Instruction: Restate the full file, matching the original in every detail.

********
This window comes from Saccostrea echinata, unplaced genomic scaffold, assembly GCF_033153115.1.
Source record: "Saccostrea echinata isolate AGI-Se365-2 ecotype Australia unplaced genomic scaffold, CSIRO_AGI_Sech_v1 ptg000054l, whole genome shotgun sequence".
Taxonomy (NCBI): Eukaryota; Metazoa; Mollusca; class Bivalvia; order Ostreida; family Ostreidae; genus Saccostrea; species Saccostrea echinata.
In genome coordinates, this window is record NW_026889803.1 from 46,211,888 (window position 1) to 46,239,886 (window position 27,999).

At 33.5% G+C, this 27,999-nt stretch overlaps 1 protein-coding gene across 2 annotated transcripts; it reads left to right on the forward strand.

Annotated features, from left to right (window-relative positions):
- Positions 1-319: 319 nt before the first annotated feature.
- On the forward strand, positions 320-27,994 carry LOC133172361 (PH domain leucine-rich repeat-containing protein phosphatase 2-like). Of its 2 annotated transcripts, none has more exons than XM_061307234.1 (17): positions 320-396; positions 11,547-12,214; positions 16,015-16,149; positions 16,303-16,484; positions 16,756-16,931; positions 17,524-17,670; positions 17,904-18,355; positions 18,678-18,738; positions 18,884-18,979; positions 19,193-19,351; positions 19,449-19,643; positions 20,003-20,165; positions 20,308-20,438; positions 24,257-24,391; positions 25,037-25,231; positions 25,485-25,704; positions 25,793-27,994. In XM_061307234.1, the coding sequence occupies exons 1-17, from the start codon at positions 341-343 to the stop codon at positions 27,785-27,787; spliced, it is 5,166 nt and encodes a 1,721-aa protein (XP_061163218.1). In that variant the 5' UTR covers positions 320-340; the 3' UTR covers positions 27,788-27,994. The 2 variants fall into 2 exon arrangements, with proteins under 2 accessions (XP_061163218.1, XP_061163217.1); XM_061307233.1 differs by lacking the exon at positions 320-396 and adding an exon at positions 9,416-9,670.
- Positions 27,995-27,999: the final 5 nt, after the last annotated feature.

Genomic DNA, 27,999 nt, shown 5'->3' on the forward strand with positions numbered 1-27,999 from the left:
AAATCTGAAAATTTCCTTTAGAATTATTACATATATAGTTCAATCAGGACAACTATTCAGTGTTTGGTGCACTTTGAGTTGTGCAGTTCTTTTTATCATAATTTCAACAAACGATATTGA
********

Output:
This window comes from Saccostrea echinata, unplaced genomic scaffold, assembly GCF_033153115.1.
Source record: "Saccostrea echinata isolate AGI-Se365-2 ecotype Australia unplaced genomic scaffold, CSIRO_AGI_Sech_v1 ptg000054l, whole genome shotgun sequence".
Taxonomy (NCBI): Eukaryota; Metazoa; Mollusca; class Bivalvia; order Ostreida; family Ostreidae; genus Saccostrea; species Saccostrea echinata.
In genome coordinates, this window is record NW_026889803.1 from 46,211,888 (window position 1) to 46,239,886 (window position 27,999).

At 33.5% G+C, this 27,999-nt stretch overlaps 1 protein-coding gene across 2 annotated transcripts; it reads left to right on the forward strand.

Annotated features, from left to right (window-relative positions):
- Positions 1-319: 319 nt before the first annotated feature.
- On the forward strand, positions 320-27,994 carry LOC133172361 (PH domain leucine-rich repeat-containing protein phosphatase 2-like). Of its 2 annotated transcripts, none has more exons than XM_061307234.1 (17): positions 320-396; positions 11,547-12,214; positions 16,015-16,149; positions 16,303-16,484; positions 16,756-16,931; positions 17,524-17,670; positions 17,904-18,355; positions 18,678-18,738; positions 18,884-18,979; positions 19,193-19,351; positions 19,449-19,643; positions 20,003-20,165; positions 20,308-20,438; positions 24,257-24,391; positions 25,037-25,231; positions 25,485-25,704; positions 25,793-27,994. In XM_061307234.1, the coding sequence occupies exons 1-17, from the start codon at positions 341-343 to the stop codon at positions 27,785-27,787; spliced, it is 5,166 nt and encodes a 1,721-aa protein (XP_061163218.1). In that variant the 5' UTR covers positions 320-340; the 3' UTR covers positions 27,788-27,994. The 2 variants fall into 2 exon arrangements, with proteins under 2 accessions (XP_061163218.1, XP_061163217.1); XM_061307233.1 differs by lacking the exon at positions 320-396 and adding an exon at positions 9,416-9,670.
- Positions 27,995-27,999: the final 5 nt, after the last annotated feature.

Genomic DNA, 27,999 nt, shown 5'->3' on the forward strand with positions numbered 1-27,999 from the left:
AAATCTGAAAATTTCCTTTAGAATTATTACATATATAGTTCAATCAGGACAACTATTCAGTGTTTGGTGCACTTTGAGTTGTGCAGTTCTTTTTATCATAATTTCAACAAACGATATTGA